Laurie: I'm not trying to smear and drag down anybody.
Librarian: I suppose you'd rather read books about England losing at cricket than winning, wouldn't you?
Laurie: Well, yes, if it's true.
Librarian: Then I feel sorry for you.
Mrs Pert: He's a knocker, that's what he is.
Librarian: I agree with you, Mrs Pert.
Mrs Pert: Oh, it's very easy to knock, isn't it? You with your snide university ways.
Laurie: Snide University?
Mrs Pert: Or wherever it is you went.
Librarian: So often these days, sir, we see, don't we, these so-called clever people who just can't wait to tear down and destroy.
Mrs Pert: And knock.
Librarian: And knock, yes.  But do they ever have anything to put in the place of things that they destroy? No.  It's wanton destruction.

Libertarians and anarcho-capitalists are knockers.  Yup.  I'm not a knocker because even though I'm tearing libertarianism and anarcho-capitalism down...I have something better to put in their place...pragmatarianism.

So it seems that I made a mistake with this illustration I created a while back (Our Mixed Economy - Capitalism vs Socialism)...




Pragmatarianism wouldn't be millions and millions of taxpayers chiseling away the parts of government that they don't value...it would be millions and millions of taxpayers contributing to the parts of government that they do value.  I think this is a fundamentally important distinction.

So libertarianism/anarcho-capitalism is kind of like Eric Cantor's YouCut...while pragmatarianism would be more like YouBuild...or YouConstruct.

Of course...the resources used to construct one building can't also be used to construct another...
But have you ever asked yourselves sufficiently how much the erection of every ideal on earth has cost? How much reality has had to be misunderstood and slandered, how many lies have had to be sanctified, how many consciences disturbed, how much "God" sacrificed every time?  If a temple is to be erected a temple must be destroyed: that is the law - let anyone who can show me a case in which it is not fulfilled! - Friedrich Nietzsche
If you help "erect" pragmatarianism...the resources you use will be taken from libertarianism and anarcho-capitalism.  As pragmatarianism goes up...they will go down.  It's creative destruction.

A few passages that Munger shared in his Mungerfesto...
Entrepreneurs are innovators who use a process of shattering the status quo of the existing products and services, to set up new products, new services. - Joseph Schumpeter
The introduction [of new products] is achieved by founding new businesses, whether for production or for employment or for both.  What have the individuals under consideration contributed to this?  Only the will and the action; not the concrete goods, for they bought these—either from others or from themselves; not the purchasing power with which they bought, for they  borrowed this—from others or, if we also take account of acquisition in earlier periods, from themselves.  And what have they done?  They have not accumulated any kind of good, they have created no original means of production, but have employed existing means of production differently, and more appropriately, more advantageously.  They have “carried out new combinations.”  They are entrepreneurs.  And their profit, the surplus, to which no liability corresponds, is an entrepreneurial profit. - Joseph Schumpeter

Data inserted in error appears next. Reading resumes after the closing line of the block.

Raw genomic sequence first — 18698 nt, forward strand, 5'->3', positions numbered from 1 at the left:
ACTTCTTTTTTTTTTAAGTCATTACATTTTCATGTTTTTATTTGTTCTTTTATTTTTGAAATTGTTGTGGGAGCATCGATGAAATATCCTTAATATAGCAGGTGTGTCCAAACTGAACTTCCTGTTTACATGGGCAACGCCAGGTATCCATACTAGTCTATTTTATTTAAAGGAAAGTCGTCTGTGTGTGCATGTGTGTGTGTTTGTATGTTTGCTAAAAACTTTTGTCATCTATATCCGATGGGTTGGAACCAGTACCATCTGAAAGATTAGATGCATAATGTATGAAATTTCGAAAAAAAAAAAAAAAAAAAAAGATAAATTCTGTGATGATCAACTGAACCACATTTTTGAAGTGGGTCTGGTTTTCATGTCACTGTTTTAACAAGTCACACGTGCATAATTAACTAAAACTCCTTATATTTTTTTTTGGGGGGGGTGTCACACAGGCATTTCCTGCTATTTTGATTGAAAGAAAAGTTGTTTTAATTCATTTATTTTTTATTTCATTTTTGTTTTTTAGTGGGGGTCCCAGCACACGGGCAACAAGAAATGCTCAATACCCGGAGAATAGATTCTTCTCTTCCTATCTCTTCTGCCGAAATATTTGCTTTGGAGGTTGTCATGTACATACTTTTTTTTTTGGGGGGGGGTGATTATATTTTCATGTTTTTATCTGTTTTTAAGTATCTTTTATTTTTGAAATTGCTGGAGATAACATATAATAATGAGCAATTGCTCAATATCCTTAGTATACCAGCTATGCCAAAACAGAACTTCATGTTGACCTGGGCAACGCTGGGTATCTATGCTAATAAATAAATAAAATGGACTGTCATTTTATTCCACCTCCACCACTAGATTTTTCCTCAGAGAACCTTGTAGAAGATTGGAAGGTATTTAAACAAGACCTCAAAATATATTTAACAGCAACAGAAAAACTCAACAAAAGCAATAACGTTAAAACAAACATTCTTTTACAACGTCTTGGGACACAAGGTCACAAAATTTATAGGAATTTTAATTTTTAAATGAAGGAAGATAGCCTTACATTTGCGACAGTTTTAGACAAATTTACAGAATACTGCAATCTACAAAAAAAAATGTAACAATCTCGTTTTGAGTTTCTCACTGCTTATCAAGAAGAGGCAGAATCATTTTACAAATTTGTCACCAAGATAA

An entrepreneur is an economic agent who unites all means of production- land of one, the labour of another and the capital of yet another and thus produces a product. By selling the product in the market he pays rent of land, wages to labour, interest on capital and what remains is his profit. He shifts economic resources out of an area of lower and into an area of higher productivity and greater yield. - J.B. Say  
Personally, I'm certain (enough) that pragmatarianism will result in higher productivity and greater yield than libertarianism/anarcho-capitalism.  Maybe I'm wrong?  Maybe I'm right?  You can certainly try and hedge your bets.  It's easy enough to like both the libertarian party and the tax choice party on facebook.  It only takes a second to invite your friends to do the same.  Who knows...maybe some of your friends that aren't interested in the libertarian party will be interested in the tax choice party?  Only one way to find out.  So go ahead and put both options on the table and let your friends choose which one they prefer.  That's how and why markets work.  And it's exactly why we should create a market in the public sector.  Let's find out which public goods people value most.